Defenses and Limitations. Like the circulated No FAKES Act in the Senate, this house bill makes clear that a disclaimer revealing that the depiction, voice replica, or cloning service is not authorized is not a defense.

Interestingly, the bill suggests that the First Amendment is a defense to this proposed cause of action—which of course it is—but then tries to hem in such a defense by defining how such a defense should be understood in this context. Specifically, the draft proposes a likely unconstitutionally vague and underprotective balancing test in which the “public interest in access to the use shall be balanced against the intellectual property interest in the voice or likeness.” The bill then sets forth a number of factors to consider, including whether the use is “commercial”— a term which it does not define—whether the use is “necessary for and relevant to the primary expressive purpose of the work in which the use appears,” and whether the “use competes with or otherwise adversely affects the value of the work of the owner or licensee of the voice or likeness rights at issue.” 

These are extreme limits on free speech. The First Amendment does not require a showing that a use of a person’s voice or likeness must be “necessary.” And determining what is meant by necessary is a challenging business.  Further, how are courts going to determine the “primary expressive purpose” of using a person’s identity in historical novels, docudramas, biographies, or works of utter fiction that refer to real people in connection with this inquiry of necessity?

Another section on limitations suggests that another relevant consideration is whether the use is “transformative.” This term is not defined and although it has been adopted by some courts in right of publicity cases in the context of First Amendment defenses, it originated in the context of copyright’s fair use defense, and likely has been narrowed in the publicity context as well, after the Supreme Court’s decision in The Andy Warhol Foundation for the Visual Arts v. Goldsmith, 598 U.S. 508 (2023). The bill also suggests that uses are allowed if “constitutionally protected commentary on a matter of public concern.” This version of a limit essentially leads us back to the First Amendment analysis that is quite muddled in the context of right of publicity cases across the federal circuit courts and states. See Robert C. Post & Jennifer E. Rothman, The First Amendment and the Right(s) of Publicity, 130 Yale L. J. 86 (2020).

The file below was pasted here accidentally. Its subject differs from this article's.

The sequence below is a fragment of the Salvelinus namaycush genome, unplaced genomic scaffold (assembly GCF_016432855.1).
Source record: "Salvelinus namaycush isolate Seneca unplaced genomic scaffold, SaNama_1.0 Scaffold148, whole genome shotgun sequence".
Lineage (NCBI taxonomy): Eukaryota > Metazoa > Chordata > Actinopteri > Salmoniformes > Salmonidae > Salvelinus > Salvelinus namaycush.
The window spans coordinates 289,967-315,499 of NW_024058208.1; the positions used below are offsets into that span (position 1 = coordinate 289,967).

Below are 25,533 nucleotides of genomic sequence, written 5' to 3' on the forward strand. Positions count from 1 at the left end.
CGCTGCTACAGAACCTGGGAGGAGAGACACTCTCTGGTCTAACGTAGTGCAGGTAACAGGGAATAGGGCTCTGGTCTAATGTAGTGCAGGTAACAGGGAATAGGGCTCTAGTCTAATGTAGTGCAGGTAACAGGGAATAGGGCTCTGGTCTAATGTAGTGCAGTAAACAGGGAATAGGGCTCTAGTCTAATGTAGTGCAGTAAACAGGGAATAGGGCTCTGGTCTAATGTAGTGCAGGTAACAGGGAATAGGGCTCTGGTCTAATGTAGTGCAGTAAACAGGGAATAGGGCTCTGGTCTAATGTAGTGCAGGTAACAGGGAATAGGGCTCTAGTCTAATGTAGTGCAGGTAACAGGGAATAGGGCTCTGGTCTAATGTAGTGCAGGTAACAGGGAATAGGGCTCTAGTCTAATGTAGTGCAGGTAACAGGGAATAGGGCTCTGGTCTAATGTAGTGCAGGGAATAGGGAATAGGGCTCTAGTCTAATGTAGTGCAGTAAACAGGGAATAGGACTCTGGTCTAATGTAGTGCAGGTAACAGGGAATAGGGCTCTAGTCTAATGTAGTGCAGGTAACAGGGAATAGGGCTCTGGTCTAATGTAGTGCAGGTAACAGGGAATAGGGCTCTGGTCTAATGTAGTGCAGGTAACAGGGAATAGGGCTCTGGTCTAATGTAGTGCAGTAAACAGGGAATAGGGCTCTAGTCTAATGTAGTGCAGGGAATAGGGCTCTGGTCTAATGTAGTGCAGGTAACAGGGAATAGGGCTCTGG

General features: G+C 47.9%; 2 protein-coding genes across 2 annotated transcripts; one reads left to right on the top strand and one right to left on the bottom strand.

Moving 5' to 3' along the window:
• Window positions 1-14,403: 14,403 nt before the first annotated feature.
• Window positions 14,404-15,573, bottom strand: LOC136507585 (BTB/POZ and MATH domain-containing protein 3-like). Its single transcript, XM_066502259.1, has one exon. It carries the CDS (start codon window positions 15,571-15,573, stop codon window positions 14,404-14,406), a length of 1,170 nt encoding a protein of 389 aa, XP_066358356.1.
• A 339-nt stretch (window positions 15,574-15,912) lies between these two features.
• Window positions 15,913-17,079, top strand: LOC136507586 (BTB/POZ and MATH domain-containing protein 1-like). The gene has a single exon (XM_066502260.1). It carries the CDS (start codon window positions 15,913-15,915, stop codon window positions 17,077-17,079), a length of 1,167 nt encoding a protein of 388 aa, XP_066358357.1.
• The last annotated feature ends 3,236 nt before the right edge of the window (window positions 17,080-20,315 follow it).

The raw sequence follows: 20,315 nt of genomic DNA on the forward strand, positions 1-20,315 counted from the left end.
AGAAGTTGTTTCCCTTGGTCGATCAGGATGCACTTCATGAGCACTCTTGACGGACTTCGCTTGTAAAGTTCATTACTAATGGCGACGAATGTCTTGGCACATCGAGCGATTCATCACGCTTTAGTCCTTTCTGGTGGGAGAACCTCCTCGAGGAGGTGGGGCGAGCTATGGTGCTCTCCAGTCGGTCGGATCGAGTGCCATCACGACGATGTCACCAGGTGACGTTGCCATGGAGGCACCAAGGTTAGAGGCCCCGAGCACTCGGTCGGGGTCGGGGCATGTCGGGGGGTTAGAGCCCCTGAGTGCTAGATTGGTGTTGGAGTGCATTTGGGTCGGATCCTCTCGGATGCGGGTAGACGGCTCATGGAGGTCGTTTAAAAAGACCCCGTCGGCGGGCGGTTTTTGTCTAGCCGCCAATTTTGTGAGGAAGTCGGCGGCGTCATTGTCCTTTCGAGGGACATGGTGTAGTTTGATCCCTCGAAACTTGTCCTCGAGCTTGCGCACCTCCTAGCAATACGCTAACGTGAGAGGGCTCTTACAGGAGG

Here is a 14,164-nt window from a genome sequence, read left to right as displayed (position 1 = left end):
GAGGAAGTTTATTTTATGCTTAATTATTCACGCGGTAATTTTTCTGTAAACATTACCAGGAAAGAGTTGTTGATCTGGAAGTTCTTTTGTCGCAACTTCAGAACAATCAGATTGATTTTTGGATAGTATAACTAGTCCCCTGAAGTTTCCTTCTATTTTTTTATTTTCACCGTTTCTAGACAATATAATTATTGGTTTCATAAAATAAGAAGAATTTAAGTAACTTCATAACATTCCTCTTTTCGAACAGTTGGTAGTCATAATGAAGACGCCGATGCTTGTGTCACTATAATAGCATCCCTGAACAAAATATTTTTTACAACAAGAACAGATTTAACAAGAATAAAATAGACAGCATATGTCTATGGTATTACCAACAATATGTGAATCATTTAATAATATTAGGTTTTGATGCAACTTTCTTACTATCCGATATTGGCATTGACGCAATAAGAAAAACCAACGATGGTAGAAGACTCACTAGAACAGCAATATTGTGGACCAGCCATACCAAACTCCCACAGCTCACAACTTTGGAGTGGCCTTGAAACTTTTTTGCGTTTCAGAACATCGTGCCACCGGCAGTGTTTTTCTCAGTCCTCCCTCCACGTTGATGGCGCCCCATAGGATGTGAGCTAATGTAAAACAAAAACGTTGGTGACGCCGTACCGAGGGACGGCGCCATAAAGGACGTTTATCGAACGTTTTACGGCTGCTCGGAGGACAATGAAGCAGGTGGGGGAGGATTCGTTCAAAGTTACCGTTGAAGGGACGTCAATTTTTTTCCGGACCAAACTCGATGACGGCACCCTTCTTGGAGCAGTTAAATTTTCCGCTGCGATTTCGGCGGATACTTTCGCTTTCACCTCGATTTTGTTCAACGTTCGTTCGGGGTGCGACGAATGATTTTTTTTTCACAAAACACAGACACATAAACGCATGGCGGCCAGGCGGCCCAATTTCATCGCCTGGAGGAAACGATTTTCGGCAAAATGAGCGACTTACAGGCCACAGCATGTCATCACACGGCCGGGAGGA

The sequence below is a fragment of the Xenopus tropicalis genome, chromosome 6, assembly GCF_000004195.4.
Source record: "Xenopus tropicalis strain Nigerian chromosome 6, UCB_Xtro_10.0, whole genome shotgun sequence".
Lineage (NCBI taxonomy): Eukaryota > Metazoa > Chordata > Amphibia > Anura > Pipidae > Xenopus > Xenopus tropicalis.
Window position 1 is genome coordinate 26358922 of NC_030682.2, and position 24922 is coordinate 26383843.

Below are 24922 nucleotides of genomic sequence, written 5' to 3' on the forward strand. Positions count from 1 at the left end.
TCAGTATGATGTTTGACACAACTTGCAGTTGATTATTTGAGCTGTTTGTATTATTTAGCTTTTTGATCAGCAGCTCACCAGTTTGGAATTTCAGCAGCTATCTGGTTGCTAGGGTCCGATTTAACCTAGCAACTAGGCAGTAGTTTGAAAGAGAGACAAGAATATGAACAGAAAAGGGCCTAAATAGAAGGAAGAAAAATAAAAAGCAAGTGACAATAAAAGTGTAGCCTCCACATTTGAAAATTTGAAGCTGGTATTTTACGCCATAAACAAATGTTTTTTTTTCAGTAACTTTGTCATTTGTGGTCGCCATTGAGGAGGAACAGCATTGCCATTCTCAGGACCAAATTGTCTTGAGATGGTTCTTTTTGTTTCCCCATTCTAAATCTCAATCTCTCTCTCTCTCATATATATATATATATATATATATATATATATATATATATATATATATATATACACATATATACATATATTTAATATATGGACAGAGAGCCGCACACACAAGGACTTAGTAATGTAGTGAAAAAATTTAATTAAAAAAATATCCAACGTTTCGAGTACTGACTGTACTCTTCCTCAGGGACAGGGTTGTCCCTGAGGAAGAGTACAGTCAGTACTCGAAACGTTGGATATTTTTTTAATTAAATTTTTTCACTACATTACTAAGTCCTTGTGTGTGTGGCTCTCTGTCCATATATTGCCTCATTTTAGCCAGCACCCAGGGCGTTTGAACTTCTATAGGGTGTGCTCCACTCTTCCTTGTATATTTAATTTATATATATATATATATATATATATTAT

No Preemption. Further exacerbating the identity thicket problem with this legislation, the bill does not preempt state (or federal) laws that also operate in this space suggesting that many parties may be able to claim rights over the same person’s voice and likeness.  Leaving in place longstanding precedents that are working is a good thing, but adding to the muddle of conflicting rights over a person’s identity is not.

Section 230. The bill explicitly qualifies the rights provided as “intellectual property” for purposes of Section 230 meaning that internet service providers will not be immunized from liability for third-party speech on their platforms that violates the bill. The bill still leaves open the question of how to treat state right of publicity laws about which there is a split.

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In sum, this discussion draft is in the early stages and no doubt will go through many iterations and improvements should it proceed. It is essential that in the process, Congress take more seriously (1) the threat posed by transferring a person’s rights to their own voice or likeness to another person or entity; and (2) more clearly identify the objectives of this legislation and limit its scope so as not to make things worse for performers, ordinary people, creators, and the protection of truth and authenticity.